China Seminar | 11 December 2014

Update on US – Taiwan Relations: Prospects After Two Mid-Term Elections

Raymond Burghardt Raymond Burghardt

Relations across the Taiwan Strait have been relatively stable for the past six years. But in the past few months, student demonstrations in Taiwan against a new cross-strait trade agreement, widespread sympathy in Taiwan for student demonstrators in Hong Kong and mid-term elections in both the U.S. and Taiwan are all developments which have complicated relations between Mainland China and Taiwan. Beijing is already worrying about Taiwan’s 2016 elections, which could bring the pro-independence Democratic Progressive Party (DPP) back to power. U.S. - Taiwan relations, formally described as “unofficial,” have developed well during the overlapping terms of President Obama and President Ma Ying-jeou, with over $12 billion in arms sales, increased two-way trade and investment, and a surge in travel after the U.S. grant of visa waiver to Taiwan. Ambassador Burghardt will give us an update on U.S. - Taiwan relations and his thoughts on how recent and upcoming developments in Taiwan, the PRC, Hong Kong and the U.S. could affect the always sensitive cross-strait situation.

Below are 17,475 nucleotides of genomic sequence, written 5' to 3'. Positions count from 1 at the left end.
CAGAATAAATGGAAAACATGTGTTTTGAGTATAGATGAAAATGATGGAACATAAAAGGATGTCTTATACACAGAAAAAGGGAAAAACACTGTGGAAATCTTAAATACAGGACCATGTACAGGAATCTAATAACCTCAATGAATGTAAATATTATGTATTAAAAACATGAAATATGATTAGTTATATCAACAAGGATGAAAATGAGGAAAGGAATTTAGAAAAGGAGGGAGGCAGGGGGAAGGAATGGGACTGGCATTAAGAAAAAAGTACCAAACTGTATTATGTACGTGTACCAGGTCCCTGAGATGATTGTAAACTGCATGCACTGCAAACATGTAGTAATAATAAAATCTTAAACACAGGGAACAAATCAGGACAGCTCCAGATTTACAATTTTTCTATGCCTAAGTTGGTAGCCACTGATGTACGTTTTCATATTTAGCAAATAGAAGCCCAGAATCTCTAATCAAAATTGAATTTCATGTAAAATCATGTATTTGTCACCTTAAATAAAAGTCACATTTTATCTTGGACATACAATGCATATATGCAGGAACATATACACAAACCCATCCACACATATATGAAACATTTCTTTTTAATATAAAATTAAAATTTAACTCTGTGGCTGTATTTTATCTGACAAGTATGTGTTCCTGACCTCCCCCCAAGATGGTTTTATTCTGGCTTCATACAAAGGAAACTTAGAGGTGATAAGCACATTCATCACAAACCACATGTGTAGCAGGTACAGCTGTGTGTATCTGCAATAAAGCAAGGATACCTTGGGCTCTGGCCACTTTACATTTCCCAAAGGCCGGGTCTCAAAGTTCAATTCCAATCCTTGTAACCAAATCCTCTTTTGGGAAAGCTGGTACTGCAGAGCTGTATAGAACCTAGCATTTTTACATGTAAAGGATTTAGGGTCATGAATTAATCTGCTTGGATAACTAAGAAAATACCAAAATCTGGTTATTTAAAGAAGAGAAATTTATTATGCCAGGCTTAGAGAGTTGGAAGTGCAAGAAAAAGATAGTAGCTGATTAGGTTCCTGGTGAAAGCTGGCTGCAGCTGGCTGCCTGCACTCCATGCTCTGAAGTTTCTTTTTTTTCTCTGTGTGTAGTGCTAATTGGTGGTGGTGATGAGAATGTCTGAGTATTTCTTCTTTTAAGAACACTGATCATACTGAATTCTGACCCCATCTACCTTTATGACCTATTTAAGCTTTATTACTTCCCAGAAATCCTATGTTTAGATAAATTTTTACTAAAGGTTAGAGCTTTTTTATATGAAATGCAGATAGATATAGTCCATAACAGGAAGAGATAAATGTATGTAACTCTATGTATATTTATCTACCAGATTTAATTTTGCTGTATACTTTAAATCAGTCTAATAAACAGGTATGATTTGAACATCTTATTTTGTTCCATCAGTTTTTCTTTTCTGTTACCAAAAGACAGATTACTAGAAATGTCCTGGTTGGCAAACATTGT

Ambassador Burghardt, formerly Director of East-West Seminars, has served as the Chairman of the Board of Trustees of the American Institute in Taiwan (AIT) since 2006. AIT, which was created by the U.S. Congress in the Taiwan Relations Act of 1979, manages U.S.-Taiwan relations in the absence of formal diplomatic ties. His previous overseas services include the Ambassador to Vietnam, Director of AIT in Taipei, Consul General in Shanghai, Deputy Chief of Mission at the U.S. Embassies in Manila and Seoul, and Political Counselor in Beijing. He also served in the National Security Council as Special Assistant to President Reagan.